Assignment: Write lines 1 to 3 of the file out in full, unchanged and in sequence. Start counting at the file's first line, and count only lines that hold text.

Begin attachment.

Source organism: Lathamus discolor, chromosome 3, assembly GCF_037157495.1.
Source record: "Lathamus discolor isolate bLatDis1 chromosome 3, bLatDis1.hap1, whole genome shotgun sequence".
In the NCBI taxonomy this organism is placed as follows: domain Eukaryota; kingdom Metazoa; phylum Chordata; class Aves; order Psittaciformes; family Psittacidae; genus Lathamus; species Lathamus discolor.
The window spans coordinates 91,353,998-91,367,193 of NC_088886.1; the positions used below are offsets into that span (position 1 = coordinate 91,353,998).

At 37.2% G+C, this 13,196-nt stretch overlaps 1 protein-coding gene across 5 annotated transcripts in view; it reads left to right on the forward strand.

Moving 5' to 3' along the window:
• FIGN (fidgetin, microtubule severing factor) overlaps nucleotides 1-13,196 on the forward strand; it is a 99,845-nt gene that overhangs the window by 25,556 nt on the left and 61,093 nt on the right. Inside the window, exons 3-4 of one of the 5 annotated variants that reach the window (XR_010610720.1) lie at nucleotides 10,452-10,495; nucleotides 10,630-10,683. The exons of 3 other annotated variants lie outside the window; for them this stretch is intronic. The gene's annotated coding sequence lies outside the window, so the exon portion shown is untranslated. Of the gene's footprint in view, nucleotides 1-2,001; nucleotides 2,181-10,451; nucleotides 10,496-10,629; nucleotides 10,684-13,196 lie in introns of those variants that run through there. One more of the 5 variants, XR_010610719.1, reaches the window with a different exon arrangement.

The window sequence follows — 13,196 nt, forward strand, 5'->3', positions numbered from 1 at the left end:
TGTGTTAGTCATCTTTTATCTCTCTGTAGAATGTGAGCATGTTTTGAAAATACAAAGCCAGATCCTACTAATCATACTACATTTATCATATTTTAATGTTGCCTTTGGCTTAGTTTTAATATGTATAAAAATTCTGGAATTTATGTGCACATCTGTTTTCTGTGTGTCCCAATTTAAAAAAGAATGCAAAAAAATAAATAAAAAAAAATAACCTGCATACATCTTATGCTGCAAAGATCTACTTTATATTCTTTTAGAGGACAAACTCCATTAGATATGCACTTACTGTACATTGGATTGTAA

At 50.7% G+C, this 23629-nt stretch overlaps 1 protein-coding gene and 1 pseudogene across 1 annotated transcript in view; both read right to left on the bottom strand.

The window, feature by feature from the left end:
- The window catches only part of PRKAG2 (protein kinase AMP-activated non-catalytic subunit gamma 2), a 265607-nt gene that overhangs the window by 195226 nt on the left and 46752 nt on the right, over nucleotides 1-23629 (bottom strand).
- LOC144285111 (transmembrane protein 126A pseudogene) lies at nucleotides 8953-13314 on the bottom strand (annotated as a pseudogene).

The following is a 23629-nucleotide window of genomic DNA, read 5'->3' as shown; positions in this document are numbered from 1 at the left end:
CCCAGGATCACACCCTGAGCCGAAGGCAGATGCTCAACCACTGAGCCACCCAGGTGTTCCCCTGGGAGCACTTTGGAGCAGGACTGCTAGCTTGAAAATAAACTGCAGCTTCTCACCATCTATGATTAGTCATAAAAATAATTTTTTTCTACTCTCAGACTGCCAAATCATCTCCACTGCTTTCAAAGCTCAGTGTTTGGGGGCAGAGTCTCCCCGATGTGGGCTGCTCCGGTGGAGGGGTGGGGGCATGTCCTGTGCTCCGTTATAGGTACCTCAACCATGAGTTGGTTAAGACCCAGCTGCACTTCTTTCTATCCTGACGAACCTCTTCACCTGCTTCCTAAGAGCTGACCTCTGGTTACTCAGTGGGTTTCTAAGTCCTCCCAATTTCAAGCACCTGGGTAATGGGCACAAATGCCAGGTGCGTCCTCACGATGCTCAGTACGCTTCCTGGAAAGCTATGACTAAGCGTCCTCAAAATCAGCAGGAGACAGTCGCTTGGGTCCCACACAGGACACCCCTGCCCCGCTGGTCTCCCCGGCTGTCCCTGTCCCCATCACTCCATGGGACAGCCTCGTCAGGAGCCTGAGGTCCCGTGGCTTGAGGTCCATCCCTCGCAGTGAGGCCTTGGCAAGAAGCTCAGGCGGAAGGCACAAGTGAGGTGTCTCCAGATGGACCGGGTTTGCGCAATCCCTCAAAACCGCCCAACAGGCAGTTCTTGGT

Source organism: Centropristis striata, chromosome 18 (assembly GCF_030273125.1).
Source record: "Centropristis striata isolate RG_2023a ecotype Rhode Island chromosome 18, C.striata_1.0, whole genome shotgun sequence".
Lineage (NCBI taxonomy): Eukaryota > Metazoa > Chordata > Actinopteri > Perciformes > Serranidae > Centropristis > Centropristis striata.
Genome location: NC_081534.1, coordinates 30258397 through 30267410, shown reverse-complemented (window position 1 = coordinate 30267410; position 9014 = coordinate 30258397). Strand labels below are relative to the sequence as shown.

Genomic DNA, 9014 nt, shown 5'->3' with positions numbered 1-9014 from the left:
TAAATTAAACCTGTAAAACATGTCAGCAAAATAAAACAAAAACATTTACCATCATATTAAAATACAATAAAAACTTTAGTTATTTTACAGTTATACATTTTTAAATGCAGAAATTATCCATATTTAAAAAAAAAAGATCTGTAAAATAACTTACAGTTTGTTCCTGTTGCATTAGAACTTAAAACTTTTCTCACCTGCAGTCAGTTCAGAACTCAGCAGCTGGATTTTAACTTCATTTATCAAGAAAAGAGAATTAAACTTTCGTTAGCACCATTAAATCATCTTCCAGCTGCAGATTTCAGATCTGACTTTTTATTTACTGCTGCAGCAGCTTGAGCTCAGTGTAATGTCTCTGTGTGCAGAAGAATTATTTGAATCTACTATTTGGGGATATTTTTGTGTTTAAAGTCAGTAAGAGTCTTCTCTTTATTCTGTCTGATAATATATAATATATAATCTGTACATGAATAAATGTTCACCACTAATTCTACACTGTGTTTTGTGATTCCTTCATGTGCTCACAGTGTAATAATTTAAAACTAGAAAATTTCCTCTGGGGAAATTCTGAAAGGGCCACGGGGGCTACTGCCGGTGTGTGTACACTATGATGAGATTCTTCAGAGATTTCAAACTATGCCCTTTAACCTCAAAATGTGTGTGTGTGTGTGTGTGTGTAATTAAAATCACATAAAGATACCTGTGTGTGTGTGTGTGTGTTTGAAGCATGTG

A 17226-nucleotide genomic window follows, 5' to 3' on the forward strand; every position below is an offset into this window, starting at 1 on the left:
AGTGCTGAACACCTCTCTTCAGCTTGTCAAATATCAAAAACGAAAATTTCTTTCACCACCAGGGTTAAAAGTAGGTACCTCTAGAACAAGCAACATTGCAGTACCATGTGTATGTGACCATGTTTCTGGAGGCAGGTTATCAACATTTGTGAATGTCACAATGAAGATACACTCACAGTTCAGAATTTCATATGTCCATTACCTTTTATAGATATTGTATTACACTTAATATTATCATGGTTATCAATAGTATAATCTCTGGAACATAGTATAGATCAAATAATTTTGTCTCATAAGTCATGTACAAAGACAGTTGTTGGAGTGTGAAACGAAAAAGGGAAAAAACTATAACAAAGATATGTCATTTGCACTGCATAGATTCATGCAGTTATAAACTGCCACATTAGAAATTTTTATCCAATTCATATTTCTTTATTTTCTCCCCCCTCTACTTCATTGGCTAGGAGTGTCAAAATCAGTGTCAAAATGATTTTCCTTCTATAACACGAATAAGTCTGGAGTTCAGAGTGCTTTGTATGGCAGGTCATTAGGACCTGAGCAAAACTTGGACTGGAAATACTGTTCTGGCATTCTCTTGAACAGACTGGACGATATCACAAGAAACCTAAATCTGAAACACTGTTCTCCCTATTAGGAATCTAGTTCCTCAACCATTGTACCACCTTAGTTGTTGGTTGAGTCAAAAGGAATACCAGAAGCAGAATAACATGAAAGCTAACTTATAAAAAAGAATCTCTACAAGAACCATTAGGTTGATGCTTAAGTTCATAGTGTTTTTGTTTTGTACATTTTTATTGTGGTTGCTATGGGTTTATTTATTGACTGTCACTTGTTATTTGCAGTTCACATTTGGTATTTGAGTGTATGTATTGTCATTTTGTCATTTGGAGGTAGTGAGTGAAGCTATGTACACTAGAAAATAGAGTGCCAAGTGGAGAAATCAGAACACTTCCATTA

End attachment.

Source organism: Lathamus discolor, chromosome 3, assembly GCF_037157495.1.
Source record: "Lathamus discolor isolate bLatDis1 chromosome 3, bLatDis1.hap1, whole genome shotgun sequence".
In the NCBI taxonomy this organism is placed as follows: domain Eukaryota; kingdom Metazoa; phylum Chordata; class Aves; order Psittaciformes; family Psittacidae; genus Lathamus; species Lathamus discolor.